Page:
A cabinet with 14 drawers containing some of the earliest surviving examples of dissected or jigsaw-puzzle maps.
Cabinet containing jigsaw maps by Unknown Artist, late 18th century
© Kew Palace
- Mahogany cabinet with engraved & manuscript maps mounted on wood
- 103.5 x 48 x 29 cm
- Art Fund grant:
- £120,000 ( Total: £120,000; Export stopped)
- Acquired in:
- Cotsen Family Foundation
The maps were used to teach geography to King George III's children (among them the future George IV and William IV) by their governess, Lady Charlotte Finch (1725-1813) and are one of the first surviving educational children's toys. The puzzles include printed maps from an instructive atlas published by Palairet in Paris and the earliest dissected maps, produced by John Spilsbury in the mid-1760s. The manuscript maps were probably added by Lady Charlotte and the children: indeed, some include charming classroom mistakes.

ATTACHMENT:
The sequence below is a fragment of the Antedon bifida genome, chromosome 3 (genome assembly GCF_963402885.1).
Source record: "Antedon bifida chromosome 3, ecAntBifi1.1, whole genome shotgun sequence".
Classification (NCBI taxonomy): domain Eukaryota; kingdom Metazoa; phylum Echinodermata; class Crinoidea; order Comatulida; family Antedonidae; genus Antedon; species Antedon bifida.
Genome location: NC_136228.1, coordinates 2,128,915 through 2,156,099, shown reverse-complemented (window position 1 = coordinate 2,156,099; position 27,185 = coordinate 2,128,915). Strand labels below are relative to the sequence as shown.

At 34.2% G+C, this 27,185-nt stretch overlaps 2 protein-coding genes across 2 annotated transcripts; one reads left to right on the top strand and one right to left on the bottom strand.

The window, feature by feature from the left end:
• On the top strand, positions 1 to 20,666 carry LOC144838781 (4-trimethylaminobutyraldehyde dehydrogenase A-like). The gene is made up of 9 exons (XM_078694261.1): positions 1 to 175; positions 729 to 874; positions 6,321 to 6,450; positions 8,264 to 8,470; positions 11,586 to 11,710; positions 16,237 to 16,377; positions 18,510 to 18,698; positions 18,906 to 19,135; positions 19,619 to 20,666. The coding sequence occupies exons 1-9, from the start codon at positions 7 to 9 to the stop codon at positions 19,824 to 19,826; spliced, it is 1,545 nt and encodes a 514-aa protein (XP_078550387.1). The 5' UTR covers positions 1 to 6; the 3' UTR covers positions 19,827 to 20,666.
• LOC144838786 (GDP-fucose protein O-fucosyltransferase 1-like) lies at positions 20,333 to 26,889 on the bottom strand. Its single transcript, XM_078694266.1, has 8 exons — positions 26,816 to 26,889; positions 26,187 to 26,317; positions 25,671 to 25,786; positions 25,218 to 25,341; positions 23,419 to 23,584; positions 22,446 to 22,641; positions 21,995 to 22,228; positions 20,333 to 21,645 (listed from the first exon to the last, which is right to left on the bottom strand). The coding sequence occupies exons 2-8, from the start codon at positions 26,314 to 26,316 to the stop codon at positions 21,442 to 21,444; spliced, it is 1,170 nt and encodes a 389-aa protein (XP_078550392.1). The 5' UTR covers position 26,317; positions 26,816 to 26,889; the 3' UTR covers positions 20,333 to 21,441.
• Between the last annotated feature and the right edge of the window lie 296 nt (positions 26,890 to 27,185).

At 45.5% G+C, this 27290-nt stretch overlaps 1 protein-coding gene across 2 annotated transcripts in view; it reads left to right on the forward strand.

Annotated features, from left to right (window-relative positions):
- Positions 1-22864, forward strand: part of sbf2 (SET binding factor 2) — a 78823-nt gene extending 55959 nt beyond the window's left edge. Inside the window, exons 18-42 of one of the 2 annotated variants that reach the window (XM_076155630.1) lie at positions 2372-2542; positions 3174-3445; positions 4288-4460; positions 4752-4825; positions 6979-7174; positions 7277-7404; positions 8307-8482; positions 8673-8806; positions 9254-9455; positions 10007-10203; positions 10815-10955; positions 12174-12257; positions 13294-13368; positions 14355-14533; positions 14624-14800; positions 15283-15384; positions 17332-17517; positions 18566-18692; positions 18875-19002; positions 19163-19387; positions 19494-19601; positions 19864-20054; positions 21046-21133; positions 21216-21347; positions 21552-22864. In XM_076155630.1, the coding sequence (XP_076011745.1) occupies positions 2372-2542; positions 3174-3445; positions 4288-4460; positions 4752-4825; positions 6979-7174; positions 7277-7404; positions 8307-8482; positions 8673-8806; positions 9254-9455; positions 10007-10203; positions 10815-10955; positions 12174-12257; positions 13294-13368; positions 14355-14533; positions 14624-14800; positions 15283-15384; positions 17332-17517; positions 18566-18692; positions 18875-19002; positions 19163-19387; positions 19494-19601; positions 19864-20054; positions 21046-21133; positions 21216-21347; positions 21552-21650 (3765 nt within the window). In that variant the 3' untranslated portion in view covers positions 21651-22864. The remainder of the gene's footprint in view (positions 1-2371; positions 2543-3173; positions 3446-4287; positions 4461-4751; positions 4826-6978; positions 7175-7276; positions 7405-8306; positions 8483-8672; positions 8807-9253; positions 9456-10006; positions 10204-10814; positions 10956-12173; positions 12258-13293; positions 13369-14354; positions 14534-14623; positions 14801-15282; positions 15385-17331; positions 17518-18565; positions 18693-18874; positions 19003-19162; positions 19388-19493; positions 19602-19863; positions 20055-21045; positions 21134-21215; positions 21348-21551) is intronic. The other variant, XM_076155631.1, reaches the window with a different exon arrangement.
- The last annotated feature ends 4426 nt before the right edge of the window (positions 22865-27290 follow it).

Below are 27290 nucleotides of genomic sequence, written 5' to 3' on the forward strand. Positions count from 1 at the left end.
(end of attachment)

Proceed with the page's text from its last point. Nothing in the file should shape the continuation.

Made for Lady Charlotte Finch, governess to the children of George III; by descent to her niece and great-niece, wife of the 2nd Earl of Ranfurly; by descent; Christie's, 2000; David Miles, Canterbury Bookshop.
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